THE Umno general assembly, which opens this evening, has no parallels in the history of the party.
It has been likened to a post-apocalypse gathering, given the way the party lost power after six decades as the ruling party.
Datuk Seri Dr Ahmad Zahid Hamidi, who is barely three months into his duties as Umno president, will be facing the delegates against a political backdrop that is chaotic, ironic and bizarre.
Every former Umno president has also been prime minister, but he is the first to be opposition leader.
But he has been unable to play his role and yesterday, many Umno members finally learnt why – their new president has been busy trying to strike an alliance to enable his party to return to power.
Dr Ahmad Zahid admitted in an interview with an English daily that Umno wants to form a unity government with any party within Pakatan Harapan.
He had also met Tun Dr Mahathir Mohamad – twice and not seven times as reported – to discuss issues and seek his advice.
The meetings, which took place with a view towards political cooperation, have drawn criticism and ridicule because who on earth meets with the enemy for advice?
It is possible that Dr Ahmad Zahid is testing the wind ahead of the Umno assembly.
He is probably seeking a mandate from the Umno delegates this weekend to proceed with the plan and, if all goes well, to execute it.
How and when that will happen, nobody can predict because of the complexities and personalities involved.
However, Dr Ahmad Zahid hinted that it may happen before or after Datuk Seri Anwar Ibrahim becomes the Prime Minister, adding heat to the rumour that “something big” may happen in November.
Dr Ahmad Zahid denied that he had met or contacted Anwar. But Umno’s decision to give the PKR leader a free pass in the Port Dickson by-election seems to suggest some sort of secret understanding happening behind the scenes.
Some think the unity government idea is to distract delegates from the bigger issue of reviving and reforming Umno, as well as the troubles weighing down on them.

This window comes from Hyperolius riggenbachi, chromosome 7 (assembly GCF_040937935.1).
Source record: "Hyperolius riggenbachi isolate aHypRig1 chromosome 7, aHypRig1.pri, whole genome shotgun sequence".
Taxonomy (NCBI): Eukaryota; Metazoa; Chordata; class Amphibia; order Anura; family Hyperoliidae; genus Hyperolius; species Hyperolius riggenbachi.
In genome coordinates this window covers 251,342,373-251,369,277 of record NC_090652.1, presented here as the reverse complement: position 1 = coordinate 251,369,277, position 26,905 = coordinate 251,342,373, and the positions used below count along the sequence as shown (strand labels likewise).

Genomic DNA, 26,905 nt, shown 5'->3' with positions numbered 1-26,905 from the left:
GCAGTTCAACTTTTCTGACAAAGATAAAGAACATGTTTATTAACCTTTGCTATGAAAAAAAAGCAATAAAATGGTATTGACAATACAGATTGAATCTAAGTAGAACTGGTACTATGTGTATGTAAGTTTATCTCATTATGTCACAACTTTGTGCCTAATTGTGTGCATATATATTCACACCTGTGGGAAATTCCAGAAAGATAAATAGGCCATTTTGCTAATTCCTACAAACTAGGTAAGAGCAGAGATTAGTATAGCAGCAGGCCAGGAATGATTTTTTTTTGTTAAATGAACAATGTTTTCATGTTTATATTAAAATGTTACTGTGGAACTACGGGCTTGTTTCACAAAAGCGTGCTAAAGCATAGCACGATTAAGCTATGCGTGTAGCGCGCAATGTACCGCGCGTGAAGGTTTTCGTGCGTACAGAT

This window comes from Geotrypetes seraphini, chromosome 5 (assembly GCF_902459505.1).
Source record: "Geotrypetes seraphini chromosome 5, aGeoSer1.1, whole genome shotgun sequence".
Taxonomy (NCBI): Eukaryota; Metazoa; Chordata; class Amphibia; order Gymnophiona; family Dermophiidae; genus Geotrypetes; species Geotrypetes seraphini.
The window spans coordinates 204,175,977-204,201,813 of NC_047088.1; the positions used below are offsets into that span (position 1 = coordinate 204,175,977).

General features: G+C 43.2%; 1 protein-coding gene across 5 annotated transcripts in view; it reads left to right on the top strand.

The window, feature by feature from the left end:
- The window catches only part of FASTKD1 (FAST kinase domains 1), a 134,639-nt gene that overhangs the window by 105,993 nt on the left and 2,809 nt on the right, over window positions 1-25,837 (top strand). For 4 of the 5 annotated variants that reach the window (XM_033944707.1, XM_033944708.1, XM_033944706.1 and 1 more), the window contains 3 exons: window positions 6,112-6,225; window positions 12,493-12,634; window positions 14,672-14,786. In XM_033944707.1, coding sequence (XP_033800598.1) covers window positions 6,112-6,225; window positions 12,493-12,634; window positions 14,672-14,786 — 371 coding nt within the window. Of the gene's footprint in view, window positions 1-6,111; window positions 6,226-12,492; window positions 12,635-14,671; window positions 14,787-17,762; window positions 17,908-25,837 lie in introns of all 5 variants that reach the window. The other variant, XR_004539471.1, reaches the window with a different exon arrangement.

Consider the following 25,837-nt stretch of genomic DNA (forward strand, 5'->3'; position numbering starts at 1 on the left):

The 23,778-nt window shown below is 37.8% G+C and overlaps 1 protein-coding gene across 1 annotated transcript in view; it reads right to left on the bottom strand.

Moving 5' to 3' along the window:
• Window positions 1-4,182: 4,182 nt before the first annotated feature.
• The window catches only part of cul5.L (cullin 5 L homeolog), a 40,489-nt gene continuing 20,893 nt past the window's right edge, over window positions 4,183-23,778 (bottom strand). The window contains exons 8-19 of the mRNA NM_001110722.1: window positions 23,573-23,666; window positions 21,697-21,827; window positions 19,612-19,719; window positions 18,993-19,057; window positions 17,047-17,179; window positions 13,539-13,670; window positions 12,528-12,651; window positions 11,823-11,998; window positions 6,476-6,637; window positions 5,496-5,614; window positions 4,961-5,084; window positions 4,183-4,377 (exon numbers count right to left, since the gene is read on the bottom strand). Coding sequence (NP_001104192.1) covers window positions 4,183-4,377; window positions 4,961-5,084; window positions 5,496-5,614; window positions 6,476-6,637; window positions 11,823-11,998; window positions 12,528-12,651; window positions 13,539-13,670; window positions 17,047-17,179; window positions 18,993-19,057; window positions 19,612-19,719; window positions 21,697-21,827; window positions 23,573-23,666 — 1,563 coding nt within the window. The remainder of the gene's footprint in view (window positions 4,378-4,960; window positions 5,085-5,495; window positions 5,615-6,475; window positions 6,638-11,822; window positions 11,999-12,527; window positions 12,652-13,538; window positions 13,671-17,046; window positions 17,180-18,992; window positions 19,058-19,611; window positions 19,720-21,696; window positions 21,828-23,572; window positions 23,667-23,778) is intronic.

The party is almost paralysed because its finances and accounts have been frozen by the Pakatan government.
The assembly is also taking place in the shadow of the 1Malaysia Development Berhad (1MDB) scandal.
Ex-Umno president Datuk Seri Najib Tun Razak is claiming trial to 25 charges of corruption and money laundering in court while a book on the 1MDB debacle, Billion Dollar Whale, has shot to the top of the bestsellers list.
Najib’s wife Datin Seri Rosmah Mansor is being investigated in connection with the scandal. The controversial former first lady arrived at the Malaysian Anti-Corruption Commission (MACC) headquarters a few days ago amid a media frenzy.
The sight of Baling MP and former Tabung Haji chairman Datuk Seri Abdul Azeez Rahim in the dreaded orange prison outfit also sent ripples through the party.
It was a signal that MACC is spreading its tentacles beyond Najib in its 1MDB probe.
To add to all this, a number of senior party leaders have resigned, while a few more seem to be getting ready to jump ship.
Meanwhile, far away in New York, Dr Mahathir predicted that Umno has no future and will collapse soon.
It was a cruel indictment on the eve of the party’s general assembly.
The Prime Minister’s sense of revenge runs deep and it is known that he had spent almost 30 minutes complaining about Umno and nagging the Umno delegation that met him two weeks ago.
Umno is not exactly a sinking ship. It is far too big to go under just yet, but it is going nowhere for now.
In fact, Dr Mahathir’s Parti Pribumi is having its own problems. His party in Negri Sembilan, which has been problematic from day one, has “gone under receivership”, so to speak – it has been dissolved and put under the command of former Umno leader Tan Sri Rais Yatim.
To add salt to the Umno wound, RTM and TV3 may not be providing a live telecast of the party’s presidential speech, unlike in previous years.
Dr Ahmad Zahid may not have an easy time this weekend, going by how some Umno members and even leaders have taken to social media to criticise the party and his attempts to form an alliance with Pakatan parties.
Not everyone in Umno approves of what Kepala Batas politician Azizi Safar calls a “backdoor government”.
“The rakyat has spoken. The reality is that they kicked us out because they don’t like us. A backdoor government is not the way. Regain the people’s support and return the proper way,” said Azizi.
Meanwhile, deputy president Datuk Seri Mohamad Hasan is confident that Dr Ahmad Zahid will outline the roadmap for Umno to move on.
He stressed that Umno cannot go down the ultra road and that the roadmap to recovery must be in the context of a multiracial Malaysia.
He said Umno will continue to defend Malay concerns like Islam, the Malay language and the Malay Rulers, but he stressed that this is the new century and no party can progress by continuing to chant “Bangkit Melayu” (Malay supremacy).
“Morale is low and there will be delegates waiting to let out their frustrations. But our members are tired of talking about what happened.
“They want to know how to move ahead and the assembly is the best opportunity for us to spell it out,” said Mohamad.
Did you find this article insightful?